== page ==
// Browser
  .addEventListener("change", ({target}) => {
    const [file] = target.files;
    const reader = new FileReader();
    reader.onload = processContent;

// Node.js
fs.readFile("config.json", processContent);
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Access control is different in the backend. If there exists a package that allows access to any hardware or you can implement such a package yourself, you can access it. You are only limited by the permissions of your operating system. Want to send UDP to a domain different from your server? No problem!

Well, at least that is true for Node.js. Deno goes a different route here and requires you to give the runtime permissions via command line parameters. If you don't allow writing files, and a package you use needs to write a file, Deno will tell you.

Module Systems

Package images

Many browser vendors finally settled down on a module system after many years and with the help of the ECMA committee. Now it's possible to load JavaScript from within JavaScript without any hacks. All major browsers support ES modules, and if you define your script tag with type="module" you can import away.

// ES module import
import value from "library";

// CommonJS module import
const value = require("library");
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Things look different on the backend, primarily for Node.js, because it couldn't wait years for the standard to be approved. Node.js defined its own module system, called CommonJS. While the current Node.js version has experimental ES-modules support, it will take a while to get things stabilized, and then all CommonJS modules have to be converted too.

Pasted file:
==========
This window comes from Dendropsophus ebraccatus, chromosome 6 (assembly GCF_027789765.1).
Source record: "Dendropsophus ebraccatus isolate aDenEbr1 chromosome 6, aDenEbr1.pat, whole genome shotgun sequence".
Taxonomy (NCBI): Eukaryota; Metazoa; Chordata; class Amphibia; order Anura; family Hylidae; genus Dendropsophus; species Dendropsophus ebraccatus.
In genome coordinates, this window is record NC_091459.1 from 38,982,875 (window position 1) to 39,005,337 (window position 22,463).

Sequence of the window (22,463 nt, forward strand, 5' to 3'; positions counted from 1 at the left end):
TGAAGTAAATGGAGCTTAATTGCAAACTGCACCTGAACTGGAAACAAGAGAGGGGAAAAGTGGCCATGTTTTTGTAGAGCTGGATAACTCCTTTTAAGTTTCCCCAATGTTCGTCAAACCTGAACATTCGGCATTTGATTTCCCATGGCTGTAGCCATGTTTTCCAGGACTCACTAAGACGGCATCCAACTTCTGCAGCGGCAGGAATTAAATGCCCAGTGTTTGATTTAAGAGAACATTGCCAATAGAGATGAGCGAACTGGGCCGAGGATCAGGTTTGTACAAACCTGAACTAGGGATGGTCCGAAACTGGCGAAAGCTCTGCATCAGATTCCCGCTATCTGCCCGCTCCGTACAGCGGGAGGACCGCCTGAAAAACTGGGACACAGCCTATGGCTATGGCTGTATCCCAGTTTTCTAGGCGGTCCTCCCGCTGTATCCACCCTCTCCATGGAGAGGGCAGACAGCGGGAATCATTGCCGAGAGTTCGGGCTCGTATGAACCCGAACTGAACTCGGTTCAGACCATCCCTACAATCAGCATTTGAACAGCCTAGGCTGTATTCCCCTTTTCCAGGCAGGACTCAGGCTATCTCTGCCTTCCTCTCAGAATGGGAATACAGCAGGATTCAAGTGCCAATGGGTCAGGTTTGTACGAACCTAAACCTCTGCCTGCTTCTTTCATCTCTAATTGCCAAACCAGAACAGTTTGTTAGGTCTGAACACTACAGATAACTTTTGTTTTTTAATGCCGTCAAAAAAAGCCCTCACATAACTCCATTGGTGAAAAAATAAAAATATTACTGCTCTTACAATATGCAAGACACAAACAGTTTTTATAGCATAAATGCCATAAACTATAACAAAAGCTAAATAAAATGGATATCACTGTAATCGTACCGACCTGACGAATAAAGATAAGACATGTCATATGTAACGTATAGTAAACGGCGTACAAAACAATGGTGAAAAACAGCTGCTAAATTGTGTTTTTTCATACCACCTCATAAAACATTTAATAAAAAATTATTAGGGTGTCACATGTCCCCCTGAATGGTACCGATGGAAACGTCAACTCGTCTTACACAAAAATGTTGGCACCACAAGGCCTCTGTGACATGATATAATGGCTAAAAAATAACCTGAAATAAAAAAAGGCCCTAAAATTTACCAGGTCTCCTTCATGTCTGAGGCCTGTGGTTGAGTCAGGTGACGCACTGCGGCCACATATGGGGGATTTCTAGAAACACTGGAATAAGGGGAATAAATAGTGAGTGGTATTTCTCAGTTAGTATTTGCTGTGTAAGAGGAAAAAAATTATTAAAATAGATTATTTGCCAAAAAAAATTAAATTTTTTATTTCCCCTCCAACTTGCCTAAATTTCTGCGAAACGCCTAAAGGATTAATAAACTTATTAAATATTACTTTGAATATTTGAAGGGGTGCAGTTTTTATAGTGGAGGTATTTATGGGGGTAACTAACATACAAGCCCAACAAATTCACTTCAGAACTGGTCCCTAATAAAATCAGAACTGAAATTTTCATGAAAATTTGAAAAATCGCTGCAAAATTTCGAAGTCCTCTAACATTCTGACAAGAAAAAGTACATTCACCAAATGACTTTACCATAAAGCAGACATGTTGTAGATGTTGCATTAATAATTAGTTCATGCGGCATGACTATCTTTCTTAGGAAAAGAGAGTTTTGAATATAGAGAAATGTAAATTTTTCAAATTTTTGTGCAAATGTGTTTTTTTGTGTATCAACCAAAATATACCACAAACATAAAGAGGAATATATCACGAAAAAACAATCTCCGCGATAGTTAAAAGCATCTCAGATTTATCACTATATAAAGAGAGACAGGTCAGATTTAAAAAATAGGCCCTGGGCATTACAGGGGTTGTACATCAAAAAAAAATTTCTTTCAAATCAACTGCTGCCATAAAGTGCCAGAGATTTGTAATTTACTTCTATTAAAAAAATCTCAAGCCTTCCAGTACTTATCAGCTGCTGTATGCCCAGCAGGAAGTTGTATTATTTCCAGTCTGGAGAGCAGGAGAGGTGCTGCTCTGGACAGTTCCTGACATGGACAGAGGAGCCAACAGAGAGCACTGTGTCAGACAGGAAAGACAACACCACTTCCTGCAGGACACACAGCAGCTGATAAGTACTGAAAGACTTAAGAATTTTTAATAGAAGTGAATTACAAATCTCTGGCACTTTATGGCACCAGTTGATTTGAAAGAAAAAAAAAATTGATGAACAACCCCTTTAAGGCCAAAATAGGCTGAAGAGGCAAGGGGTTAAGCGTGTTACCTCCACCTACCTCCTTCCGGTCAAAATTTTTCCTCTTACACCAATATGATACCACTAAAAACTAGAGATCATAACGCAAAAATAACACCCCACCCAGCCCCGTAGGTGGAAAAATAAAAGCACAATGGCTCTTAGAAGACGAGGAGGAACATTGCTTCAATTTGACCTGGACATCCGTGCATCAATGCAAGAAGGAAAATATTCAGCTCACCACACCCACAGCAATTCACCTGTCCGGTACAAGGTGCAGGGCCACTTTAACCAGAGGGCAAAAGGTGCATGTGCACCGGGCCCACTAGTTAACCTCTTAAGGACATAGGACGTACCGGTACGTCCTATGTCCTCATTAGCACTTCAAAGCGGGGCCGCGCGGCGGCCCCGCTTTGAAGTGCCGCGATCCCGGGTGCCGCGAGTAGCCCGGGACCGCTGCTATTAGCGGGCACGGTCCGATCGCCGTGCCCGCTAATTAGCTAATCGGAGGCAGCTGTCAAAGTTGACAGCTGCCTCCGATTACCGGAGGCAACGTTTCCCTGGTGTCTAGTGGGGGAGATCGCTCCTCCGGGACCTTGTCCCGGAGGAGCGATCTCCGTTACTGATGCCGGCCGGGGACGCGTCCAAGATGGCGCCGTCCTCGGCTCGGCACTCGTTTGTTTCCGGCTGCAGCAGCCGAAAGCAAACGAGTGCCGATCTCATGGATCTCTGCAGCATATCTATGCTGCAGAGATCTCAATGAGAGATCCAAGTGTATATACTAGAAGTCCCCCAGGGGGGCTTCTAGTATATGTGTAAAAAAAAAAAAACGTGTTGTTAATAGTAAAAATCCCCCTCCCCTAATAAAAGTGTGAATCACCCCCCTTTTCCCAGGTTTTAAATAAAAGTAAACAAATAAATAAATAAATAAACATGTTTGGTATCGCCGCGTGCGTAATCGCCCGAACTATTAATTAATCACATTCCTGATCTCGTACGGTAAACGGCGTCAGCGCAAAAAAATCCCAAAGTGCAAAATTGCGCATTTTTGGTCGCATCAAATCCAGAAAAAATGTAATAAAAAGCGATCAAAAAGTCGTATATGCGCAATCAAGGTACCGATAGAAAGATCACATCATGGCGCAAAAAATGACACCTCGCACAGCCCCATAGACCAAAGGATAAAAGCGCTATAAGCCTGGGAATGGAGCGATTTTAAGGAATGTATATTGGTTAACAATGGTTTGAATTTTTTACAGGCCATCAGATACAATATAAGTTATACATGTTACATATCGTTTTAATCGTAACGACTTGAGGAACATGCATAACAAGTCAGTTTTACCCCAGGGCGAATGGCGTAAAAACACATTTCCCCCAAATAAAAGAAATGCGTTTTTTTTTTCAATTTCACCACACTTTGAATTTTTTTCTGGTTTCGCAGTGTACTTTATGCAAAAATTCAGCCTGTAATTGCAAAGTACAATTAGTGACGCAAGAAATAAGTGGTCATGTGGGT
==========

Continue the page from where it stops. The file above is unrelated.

Since Deno is a fresh approach to non-browser JS runtimes, it didn't have that problem. Deno supports ES modules out of the box, and you can import an URL that points to an ES module JS file, it will be downloaded and cached.


JavaScript makes the whole stack more accessible than any other language, and building a backend has never been easier.

While there are still differences that can make a package you know from the frontend unusable on the backend, these gaps are getting smaller every new version. Both Node.js and Deno try to converge with the browser runtimes more and more.

Some "Function as a Service" providers like Cloudflare even go their own way and support the Service Worker standard as their runtime, to make things feel more browser-like.

Top comments (4)

incrementis profile image
Akin C.

Hello K,

thank you for your article.
I think I found a typo within the third code snippet:
cosnt [file] = target.files;
I assume you meant:
const [file] = target.files;

I also find it interesting that I came across the name Kangax for the second time.

But please, don`t mind me too much. I am a beginner regarding javascript :).

kayis profile image

Thanks for the fix! Consider it merged :D

patarapolw profile image
Pacharapol Withayasakpunt • Edited

Use TypeScript (or Babel-Node), with correct settings, and you probably can use any features you want in Node.js. You will need to choose compilation target according to though. I think Node 10 is around ES2018.

Non-browser runtimes like Node.js can use JSDOM, if you really want to run Browser-side JavaScript, or use DOM, but there won't be any direct visual output.

Deno.js can also have tsconfig.json, but you mostly like don't have to create one, or edit it, in the first place.

kayis profile image

good points.

but why no tsconfig?